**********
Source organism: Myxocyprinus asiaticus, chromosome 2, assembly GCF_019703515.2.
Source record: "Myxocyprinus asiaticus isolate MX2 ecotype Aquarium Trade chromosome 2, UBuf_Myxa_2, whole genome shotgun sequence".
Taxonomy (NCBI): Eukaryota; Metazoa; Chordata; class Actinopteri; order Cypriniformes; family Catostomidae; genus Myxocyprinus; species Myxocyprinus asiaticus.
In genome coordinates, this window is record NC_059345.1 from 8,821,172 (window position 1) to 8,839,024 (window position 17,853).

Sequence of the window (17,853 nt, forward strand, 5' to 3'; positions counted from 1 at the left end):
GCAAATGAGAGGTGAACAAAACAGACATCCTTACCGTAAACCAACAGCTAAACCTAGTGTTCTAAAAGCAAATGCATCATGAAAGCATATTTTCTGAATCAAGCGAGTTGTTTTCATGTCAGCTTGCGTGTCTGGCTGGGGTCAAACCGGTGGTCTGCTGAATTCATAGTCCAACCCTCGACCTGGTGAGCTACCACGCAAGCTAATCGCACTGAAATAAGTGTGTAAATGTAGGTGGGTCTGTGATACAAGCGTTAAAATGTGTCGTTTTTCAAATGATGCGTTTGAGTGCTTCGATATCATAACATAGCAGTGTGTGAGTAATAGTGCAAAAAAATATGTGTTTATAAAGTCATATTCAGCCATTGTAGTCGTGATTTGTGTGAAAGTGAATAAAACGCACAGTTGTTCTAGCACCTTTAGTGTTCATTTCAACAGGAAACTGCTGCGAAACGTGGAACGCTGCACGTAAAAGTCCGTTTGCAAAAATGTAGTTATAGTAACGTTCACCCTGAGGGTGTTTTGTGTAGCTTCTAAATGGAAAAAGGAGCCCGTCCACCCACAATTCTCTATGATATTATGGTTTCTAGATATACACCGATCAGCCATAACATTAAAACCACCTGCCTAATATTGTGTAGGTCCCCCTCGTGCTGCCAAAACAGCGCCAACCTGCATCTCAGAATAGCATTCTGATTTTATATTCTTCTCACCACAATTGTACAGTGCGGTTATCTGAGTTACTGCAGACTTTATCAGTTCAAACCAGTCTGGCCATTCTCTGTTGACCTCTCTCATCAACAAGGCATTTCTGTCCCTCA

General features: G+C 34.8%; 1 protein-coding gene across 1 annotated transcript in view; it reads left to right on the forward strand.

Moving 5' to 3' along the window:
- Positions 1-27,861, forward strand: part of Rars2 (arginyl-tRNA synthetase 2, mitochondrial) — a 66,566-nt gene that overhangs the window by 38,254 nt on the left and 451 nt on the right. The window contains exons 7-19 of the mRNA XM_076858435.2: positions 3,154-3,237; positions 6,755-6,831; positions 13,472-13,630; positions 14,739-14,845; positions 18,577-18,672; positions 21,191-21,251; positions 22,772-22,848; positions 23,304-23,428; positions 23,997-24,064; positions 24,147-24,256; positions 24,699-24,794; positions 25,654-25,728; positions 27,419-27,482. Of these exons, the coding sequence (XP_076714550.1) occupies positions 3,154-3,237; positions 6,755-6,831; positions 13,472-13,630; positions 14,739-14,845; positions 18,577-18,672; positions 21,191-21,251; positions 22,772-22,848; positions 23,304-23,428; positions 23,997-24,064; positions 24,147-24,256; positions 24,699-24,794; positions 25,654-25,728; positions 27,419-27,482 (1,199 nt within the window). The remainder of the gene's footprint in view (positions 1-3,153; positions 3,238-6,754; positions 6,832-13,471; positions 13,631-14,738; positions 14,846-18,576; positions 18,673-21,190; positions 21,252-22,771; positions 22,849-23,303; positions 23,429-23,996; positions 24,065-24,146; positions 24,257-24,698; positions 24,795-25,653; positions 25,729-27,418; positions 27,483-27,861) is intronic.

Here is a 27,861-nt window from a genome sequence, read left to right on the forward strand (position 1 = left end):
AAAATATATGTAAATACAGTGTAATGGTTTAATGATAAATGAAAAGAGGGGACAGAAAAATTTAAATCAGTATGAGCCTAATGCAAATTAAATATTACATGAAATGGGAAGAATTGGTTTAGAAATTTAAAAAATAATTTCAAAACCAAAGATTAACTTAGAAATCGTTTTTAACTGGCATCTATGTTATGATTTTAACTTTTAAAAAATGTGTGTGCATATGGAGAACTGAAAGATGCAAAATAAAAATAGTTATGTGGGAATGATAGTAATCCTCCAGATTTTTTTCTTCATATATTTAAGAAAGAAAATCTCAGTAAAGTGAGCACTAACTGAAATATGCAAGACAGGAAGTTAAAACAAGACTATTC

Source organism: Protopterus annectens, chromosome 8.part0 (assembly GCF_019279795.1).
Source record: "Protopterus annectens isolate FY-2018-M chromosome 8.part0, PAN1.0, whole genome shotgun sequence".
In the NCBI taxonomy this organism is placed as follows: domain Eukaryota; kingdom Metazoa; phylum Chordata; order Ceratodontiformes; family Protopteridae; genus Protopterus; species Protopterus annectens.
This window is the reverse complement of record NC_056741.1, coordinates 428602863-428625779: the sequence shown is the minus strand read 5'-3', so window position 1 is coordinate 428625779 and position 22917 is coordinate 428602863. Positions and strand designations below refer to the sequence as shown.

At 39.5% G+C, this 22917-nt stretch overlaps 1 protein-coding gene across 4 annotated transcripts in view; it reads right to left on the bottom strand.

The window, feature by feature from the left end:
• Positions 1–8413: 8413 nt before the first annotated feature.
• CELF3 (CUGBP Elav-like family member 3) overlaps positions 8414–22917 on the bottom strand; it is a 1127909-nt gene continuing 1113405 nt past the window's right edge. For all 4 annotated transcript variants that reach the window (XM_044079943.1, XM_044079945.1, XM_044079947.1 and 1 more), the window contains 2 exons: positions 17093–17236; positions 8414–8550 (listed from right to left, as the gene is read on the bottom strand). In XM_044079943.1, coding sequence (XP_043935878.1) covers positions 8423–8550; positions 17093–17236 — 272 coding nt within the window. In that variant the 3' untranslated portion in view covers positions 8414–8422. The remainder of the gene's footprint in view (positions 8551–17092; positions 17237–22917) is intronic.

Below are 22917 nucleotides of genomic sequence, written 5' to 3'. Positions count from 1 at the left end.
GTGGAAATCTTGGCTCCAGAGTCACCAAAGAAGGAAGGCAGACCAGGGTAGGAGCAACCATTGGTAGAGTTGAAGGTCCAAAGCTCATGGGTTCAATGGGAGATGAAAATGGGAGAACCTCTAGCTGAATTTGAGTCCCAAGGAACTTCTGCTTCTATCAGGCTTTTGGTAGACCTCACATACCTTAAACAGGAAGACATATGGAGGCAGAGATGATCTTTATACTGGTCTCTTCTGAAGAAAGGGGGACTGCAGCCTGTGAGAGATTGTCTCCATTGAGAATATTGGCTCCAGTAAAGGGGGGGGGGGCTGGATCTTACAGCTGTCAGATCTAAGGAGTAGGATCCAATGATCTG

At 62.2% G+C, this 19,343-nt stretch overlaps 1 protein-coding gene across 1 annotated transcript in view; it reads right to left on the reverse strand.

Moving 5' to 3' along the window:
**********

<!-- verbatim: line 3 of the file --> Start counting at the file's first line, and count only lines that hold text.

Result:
Taxonomy (NCBI): Eukaryota; Metazoa; Chordata; class Actinopteri; order Cypriniformes; family Catostomidae; genus Myxocyprinus; species Myxocyprinus asiaticus.